Friday, June 11, 2010

can the u.s. punish bp's shareholders?

NYTimes | Spewing oil and alienating Americans with its chief executive’s impolitic remarks, BP may be Public Enemy No. 1 in the United States. But in Britain, where the company is a mainstay of the stock market and a favorite of pension funds, investors and politicians are becoming increasingly angry at the blistering attacks from across the Atlantic.

BP’s share price, even after recovering some ground in New York trading on Thursday, has fallen more than 40 percent since the environmental catastrophe in April, and some analysts say the crisis could lead to the takeover or even the bankruptcy of one of Britain’s most valuable and iconic companies.

In that atmosphere, the stream of condemnations from Washington has stirred a protective backlash, even in this closest of American allies. Boris Johnson, the Conservative mayor of London, said Thursday that he was worried about “anti-British rhetoric” and “name-calling” from American politicians.

“When you consider the huge exposure of British pension funds to BP, it starts to become a matter of national concern if a great British company is being continually beaten up on the airwaves,” Mr. Johnson told BBC radio’s Today program.

Prime Minister David Cameron refused to criticize the United States, however, saying he sympathized with its “frustration” in dealing with its worst environmental disaster in memory. But the chancellor of the Exchequer, George Osborne, signaled careful support for BP, saying that he had spoken to its chief executive, Tony Hayward, and that it was important to remember “the economic value BP brings to people in Britain and America.”

BP is the third largest oil company in the world, after ExxonMobil and Royal Dutch Shell, with 80,000 employees worldwide as of last December, sales of $239 billion in 2009 and a market value — even after the recent losses — of more than $100 billion. At a time when Britain is desperate to reduce its deficit, BP is a huge contributor to British tax revenue, paying nearly $1.4 billion in taxes on its profits last year.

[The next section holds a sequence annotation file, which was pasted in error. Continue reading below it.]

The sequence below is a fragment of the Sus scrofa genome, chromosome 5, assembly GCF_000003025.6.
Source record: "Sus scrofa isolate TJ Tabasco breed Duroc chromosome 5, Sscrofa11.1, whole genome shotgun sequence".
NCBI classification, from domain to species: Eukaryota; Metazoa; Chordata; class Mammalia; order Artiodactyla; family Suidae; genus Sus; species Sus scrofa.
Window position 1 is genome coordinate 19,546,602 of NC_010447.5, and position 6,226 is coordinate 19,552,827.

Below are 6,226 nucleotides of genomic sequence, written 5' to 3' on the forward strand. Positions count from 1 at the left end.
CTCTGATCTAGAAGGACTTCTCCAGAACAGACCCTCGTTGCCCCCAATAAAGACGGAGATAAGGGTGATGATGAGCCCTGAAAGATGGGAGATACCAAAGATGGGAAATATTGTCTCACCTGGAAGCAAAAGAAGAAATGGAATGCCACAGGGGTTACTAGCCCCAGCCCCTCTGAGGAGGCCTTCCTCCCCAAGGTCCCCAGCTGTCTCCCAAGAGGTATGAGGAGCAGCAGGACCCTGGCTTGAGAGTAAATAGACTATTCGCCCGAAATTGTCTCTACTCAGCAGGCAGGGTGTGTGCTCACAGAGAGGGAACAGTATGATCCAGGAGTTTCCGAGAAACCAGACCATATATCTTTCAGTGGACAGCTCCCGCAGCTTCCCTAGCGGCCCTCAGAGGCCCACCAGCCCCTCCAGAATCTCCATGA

Its reputation for reliability and its generous dividends have long made it a favorite of British pension funds. The company’s dividend payments accounted for about 13 percent of the dividends handed out by British companies last year, according to FairPensions, a London-based charity.

Some Britons are irked at President Obama’s seeming determination to refer to the company as “British Petroleum” — even though it jettisoned that name in favor of initials years ago. In any case, they point out, it is truly a multinational company, traded on both the New York and London stock exchanges, with British and American nationals on its board of directors.

BP also has extensive holdings in the United States. It merged with Amoco, the former Standard Oil of Indiana, in 1998, and about 40 percent of its shares are held by American investors. It owns a refinery in Texas City, Tex., that is one of the world’s largest, and a 50 percent interest in the Trans Alaska Pipeline, in addition to a huge gasoline marketing operation.

But alarms went off in Britain when President Obama said earlier this week that he would have fired Mr. Hayward, BP’s chief executive, if Mr. Hayward worked for him and that he was looking for “whose ass to kick” in connection with the disaster. The Justice Department did not help matters when it said Wednesday that it was planning to take action to force BP to withhold its next dividend payment.